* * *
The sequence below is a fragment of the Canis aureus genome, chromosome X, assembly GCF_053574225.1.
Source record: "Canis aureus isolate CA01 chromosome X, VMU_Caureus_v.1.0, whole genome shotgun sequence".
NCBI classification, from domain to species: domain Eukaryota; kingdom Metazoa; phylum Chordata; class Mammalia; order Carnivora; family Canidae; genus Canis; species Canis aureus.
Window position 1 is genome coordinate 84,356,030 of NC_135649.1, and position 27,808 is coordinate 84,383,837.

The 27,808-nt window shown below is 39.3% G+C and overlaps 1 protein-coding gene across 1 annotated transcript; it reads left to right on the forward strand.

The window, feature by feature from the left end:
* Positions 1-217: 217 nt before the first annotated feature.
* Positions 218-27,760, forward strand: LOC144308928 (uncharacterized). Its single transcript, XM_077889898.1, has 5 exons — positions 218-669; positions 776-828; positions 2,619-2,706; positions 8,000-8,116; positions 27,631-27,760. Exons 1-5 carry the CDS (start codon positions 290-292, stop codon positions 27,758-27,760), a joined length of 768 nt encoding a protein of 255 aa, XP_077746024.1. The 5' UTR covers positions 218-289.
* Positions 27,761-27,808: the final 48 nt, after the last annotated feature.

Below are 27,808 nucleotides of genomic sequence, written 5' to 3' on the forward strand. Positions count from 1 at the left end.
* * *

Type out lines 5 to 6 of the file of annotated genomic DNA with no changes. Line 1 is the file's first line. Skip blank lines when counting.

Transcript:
The 27,808-nt window shown below is 39.3% G+C and overlaps 1 protein-coding gene across 1 annotated transcript; it reads left to right on the forward strand.

The window, feature by feature from the left end: